The Tribeca Film Festival is always good for star spotting, both at their special events and in their cinema slate. With the fest wrapping up this weekend, it seemed a good time to share my impressions of the fests highs and lows through the most bonkers moments of its many celebs.
Jason Sudeikis teaches the world how to fingerbang with the help of an apple juice bottle.
As follow-up to her blistering black comedy Bachelorette, writer-director Leslye Headland tries her hand at romantic comedy on Sleeping with Other People. Sudeikis co-stars with Alison Brie as a promiscuous New York singles who form actual feelings for each other while resisting their shared desire to bang. The premise is a bit lame, but Headland’s cast—which also boasts Adam Scott, Natasha Lyonne, Amanda Peet, and the scene-stealing duo of Andrea Savage and Jason Mantzoukas—keeps things lively and hilarious.
Arnold Schwarzenegger acts!
Real Talk: Most of Ahnold’s career has been about his star power and massive muscles, not his dramatic chops. However, with The Last Stand and now Maggie, Schwarzenegger steps into a new stage of his career, where the defeat of his harried heroes seems likely if not inevitable. In this instance, family man Wade (Schwarzenegger) must face the fast-approaching death of his daughter (Abigail Breslin) by zombie bite, in a world with no cure and no closure. Maggie gives an unanticipated take on the zombie genre that shows a more vulnerable side to the Terminator.
Adam Scott and Jason Schwartzman get naked.
The Overnight is swinging sex comedy out of Sundance that starts with a kiddie playdate, which leads into post-bedtime antics that are decidedly just for adults. Scott and Orange is the New Black’s Taylor Schilling play a pair of parents eager to befriend Schwartzman and his onscreen wife Judith Godrèche. But when dinner leads to flirtations leads to skinny dipping, things go from suburban to scandalous. And we’re cool with that.
Written and directed by The Departed’s scribe William Monahan, this LA noir centers on as a movie star (Garret Hedlund) so filled with ennui that he treks deep into the desert to drink and mope alone.But there he begins a ponderous game of cat and mouse with a Shakespeare-spouting psycho (Isaac). The drama is pompous and uneven, but Isaac does a brilliant job with Monahan’s mastabatory monologues, lacing their pretension with the kind of animalistic sex appeal TFF founder Robert De Niro once oozed in Cape Fear.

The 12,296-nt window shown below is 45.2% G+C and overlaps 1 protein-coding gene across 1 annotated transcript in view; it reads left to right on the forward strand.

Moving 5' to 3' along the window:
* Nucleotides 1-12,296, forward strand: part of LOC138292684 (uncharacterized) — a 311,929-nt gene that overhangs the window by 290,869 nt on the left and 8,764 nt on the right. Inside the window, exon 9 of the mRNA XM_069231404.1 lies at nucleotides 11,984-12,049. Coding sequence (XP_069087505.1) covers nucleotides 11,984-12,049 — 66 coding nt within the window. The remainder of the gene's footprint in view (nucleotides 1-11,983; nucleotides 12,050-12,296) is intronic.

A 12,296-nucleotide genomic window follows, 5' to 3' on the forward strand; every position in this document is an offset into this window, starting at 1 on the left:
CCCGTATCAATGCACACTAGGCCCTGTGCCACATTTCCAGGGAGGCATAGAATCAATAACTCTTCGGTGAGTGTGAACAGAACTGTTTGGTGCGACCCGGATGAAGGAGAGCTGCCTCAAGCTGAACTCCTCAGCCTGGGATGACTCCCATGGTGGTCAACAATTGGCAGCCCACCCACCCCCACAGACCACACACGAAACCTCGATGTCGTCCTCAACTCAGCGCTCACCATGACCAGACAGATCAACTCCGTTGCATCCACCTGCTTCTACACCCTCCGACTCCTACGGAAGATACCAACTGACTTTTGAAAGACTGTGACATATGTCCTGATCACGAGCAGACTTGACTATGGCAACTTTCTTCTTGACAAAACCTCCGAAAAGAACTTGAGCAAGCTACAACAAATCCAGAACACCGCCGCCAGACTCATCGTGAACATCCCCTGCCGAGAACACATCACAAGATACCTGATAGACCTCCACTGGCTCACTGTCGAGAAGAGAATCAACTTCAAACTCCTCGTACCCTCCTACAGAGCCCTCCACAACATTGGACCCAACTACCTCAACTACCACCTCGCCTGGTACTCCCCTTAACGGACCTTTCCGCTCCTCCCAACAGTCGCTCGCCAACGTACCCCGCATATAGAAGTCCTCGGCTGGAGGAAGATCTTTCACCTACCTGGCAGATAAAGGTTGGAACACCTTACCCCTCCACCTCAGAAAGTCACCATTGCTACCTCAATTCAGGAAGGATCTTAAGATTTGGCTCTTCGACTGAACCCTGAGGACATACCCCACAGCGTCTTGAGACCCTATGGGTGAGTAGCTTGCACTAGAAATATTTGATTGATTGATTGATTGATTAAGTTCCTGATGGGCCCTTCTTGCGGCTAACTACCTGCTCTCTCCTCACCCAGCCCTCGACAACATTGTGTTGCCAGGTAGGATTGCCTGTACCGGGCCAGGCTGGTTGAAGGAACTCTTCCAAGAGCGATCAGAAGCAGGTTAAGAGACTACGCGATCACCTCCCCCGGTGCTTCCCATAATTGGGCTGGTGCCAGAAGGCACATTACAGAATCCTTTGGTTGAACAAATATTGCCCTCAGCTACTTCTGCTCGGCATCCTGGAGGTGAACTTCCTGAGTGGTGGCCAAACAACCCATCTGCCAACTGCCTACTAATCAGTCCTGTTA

Adam Driver sneaks a baby bits of ham in a church.
That sounds like nonsensical babble, I know. But it’s actually one of many jarring moments in Italian helmer Saverio Costanzo’s psychological thriller Hungry Hearts. Here the Girls star plays the proud papa of a bouncing baby boy. But his happy homelife turns hellish when he begins to fear his wife (Alba Rohrwacher) has lost her grip on reality. Being bleak and bizarre, the film’s appeal is limited, but Driver’s intense performance reminds us why it’s so exhilarating to see him become America’s It Boy.
Adam Pally goes from King Dork to King Dirtbag.
Slow Learners is a rocky rom-com about two goody-goody late bloomers (Pally and Sarah Burns). In a desperate bid to turn their lonely lives around, they decide to become douchebags, getting into bar fights, barreling through boxes of wine, draping themselves in tacky trends, pulling social cues from reality TV, and indulging in much much anonymous sex. Then these newly minted garbage people fall for each other…Please bring Happy Endings back. Without it, I’m forced to subject myself to mediocre fare like this just to get my Pally fix.
Michael Fassbender and Ben Mendelsohn get loopy on absinthe.
Slow West is a true gem to be found at Tribeca. A Scottish aristocrat, a hardened outlaw (Fassbender) and a snarling bounty hunter (Mendelsohn) cross paths and get wild in the west in this fresh, funny and fantastic Western. Actually, the absinthe scene isn’t the even the most bonkers bit of Slow West, but to tell of the others would be spoil some killer gags.
Lake Bell steals a blind date.
In the British romantic comedy Man Up, Bell plays a cynical London single who surprises herself by leaping at a chance at love when a handsome stranger (Simon Pegg) mistakes her for his blind date. And this is just the first of many solid and silly set pieces in this steamy and entertaining rom-com, bolstered by Pegg and Bell’s combined charms.
Kristy Puchko is the managing editor of Pajiba. You can follow her on Twitter.